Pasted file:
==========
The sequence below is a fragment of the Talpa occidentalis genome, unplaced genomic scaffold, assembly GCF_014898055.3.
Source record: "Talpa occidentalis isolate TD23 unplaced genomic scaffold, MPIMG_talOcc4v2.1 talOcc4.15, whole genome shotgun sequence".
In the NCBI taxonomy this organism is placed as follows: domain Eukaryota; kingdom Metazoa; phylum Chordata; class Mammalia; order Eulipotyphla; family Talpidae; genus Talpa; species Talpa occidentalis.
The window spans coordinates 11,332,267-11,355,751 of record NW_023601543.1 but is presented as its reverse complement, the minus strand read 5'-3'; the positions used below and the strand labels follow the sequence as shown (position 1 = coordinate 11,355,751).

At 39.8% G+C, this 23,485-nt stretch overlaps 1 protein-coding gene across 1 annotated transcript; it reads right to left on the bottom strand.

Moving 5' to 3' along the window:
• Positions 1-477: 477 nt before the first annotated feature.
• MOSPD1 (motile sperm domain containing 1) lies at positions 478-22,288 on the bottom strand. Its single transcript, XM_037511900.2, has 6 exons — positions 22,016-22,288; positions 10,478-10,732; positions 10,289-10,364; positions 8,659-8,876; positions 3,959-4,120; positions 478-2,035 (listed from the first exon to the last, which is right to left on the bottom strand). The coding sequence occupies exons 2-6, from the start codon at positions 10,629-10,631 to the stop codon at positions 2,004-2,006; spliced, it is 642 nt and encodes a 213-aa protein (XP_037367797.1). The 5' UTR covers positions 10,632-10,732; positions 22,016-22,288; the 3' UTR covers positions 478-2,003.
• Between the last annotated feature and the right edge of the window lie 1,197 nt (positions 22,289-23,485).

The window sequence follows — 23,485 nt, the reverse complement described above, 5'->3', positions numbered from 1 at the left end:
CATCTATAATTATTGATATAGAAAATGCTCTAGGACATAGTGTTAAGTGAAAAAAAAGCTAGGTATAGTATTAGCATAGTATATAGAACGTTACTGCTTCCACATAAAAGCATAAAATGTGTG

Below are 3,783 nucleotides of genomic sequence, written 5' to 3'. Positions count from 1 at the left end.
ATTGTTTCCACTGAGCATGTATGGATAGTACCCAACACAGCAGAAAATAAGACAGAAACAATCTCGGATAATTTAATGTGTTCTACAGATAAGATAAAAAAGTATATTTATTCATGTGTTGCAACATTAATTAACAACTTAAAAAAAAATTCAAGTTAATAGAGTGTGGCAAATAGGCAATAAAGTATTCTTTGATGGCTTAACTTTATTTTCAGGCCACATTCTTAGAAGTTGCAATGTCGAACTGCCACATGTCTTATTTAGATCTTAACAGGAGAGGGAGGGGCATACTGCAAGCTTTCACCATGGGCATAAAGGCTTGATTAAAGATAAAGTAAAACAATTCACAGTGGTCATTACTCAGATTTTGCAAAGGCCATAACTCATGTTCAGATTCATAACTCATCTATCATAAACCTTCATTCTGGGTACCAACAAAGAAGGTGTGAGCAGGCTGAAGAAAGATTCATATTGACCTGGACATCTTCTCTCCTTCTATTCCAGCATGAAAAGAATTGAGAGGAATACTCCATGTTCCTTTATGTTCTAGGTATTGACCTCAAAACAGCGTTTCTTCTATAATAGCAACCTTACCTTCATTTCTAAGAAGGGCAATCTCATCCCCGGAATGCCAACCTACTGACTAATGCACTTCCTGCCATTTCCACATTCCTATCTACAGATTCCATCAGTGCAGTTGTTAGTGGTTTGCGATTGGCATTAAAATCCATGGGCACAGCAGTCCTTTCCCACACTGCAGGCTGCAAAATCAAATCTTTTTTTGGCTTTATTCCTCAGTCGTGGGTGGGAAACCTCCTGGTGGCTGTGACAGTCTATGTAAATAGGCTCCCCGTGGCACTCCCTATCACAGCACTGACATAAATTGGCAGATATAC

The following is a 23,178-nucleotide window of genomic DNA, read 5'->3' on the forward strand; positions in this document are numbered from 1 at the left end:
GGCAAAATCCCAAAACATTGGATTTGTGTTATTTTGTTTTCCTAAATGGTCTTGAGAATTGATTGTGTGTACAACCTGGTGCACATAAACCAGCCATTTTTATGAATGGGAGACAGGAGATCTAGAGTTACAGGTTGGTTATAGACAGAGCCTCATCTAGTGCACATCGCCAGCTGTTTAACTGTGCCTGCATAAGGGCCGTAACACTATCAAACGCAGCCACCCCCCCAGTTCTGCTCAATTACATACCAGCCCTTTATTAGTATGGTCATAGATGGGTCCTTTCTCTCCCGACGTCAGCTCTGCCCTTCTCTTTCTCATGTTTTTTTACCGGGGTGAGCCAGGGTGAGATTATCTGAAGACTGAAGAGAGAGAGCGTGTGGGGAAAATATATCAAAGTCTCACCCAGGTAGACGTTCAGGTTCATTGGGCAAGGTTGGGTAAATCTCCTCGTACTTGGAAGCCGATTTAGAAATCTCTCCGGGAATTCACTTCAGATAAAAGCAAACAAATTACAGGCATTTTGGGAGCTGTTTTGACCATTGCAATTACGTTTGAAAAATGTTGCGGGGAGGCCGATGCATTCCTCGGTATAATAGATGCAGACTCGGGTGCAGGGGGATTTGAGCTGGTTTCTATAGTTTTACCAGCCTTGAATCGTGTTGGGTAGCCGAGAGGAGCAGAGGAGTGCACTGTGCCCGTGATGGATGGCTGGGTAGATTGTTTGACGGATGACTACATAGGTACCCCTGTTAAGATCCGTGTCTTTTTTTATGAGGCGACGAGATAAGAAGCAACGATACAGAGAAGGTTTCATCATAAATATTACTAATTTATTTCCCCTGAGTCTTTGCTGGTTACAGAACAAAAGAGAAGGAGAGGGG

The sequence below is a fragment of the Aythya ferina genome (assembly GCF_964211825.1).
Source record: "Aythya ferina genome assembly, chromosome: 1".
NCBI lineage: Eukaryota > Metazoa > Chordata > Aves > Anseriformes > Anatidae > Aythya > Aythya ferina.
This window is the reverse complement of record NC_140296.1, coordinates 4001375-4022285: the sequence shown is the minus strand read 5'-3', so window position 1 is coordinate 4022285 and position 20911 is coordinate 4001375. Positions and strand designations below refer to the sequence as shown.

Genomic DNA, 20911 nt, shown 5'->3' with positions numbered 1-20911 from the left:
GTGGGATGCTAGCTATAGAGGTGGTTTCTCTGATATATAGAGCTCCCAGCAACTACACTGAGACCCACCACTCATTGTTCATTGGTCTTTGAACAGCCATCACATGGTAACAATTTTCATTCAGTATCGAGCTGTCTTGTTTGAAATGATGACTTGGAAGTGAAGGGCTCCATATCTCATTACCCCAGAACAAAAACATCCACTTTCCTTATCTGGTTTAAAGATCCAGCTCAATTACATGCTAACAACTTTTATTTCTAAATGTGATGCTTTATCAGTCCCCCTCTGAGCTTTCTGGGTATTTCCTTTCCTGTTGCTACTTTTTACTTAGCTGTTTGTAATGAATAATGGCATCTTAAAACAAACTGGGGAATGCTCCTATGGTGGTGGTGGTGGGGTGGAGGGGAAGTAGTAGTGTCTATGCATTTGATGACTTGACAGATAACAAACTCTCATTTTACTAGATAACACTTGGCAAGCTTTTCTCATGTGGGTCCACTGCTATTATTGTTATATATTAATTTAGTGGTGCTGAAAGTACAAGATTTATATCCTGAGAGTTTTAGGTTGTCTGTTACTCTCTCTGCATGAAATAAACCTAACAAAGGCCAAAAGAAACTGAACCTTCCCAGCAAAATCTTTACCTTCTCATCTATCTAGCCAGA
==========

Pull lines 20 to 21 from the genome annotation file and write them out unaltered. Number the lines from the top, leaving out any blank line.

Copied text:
Genomic DNA, 20911 nt, shown 5'->3' with positions numbered 1-20911 from the left:
GTGGGATGCTAGCTATAGAGGTGGTTTCTCTGATATATAGAGCTCCCAGCAACTACACTGAGACCCACCACTCATTGTTCATTGGTCTTTGAACAGCCATCACATGGTAACAATTTTCATTCAGTATCGAGCTGTCTTGTTTGAAATGATGACTTGGAAGTGAAGGGCTCCATATCTCATTACCCCAGAACAAAAACATCCACTTTCCTTATCTGGTTTAAAGATCCAGCTCAATTACATGCTAACAACTTTTATTTCTAAATGTGATGCTTTATCAGTCCCCCTCTGAGCTTTCTGGGTATTTCCTTTCCTGTTGCTACTTTTTACTTAGCTGTTTGTAATGAATAATGGCATCTTAAAACAAACTGGGGAATGCTCCTATGGTGGTGGTGGTGGGGTGGAGGGGAAGTAGTAGTGTCTATGCATTTGATGACTTGACAGATAACAAACTCTCATTTTACTAGATAACACTTGGCAAGCTTTTCTCATGTGGGTCCACTGCTATTATTGTTATATATTAATTTAGTGGTGCTGAAAGTACAAGATTTATATCCTGAGAGTTTTAGGTTGTCTGTTACTCTCTCTGCATGAAATAAACCTAACAAAGGCCAAAAGAAACTGAACCTTCCCAGCAAAATCTTTACCTTCTCATCTATCTAGCCAGA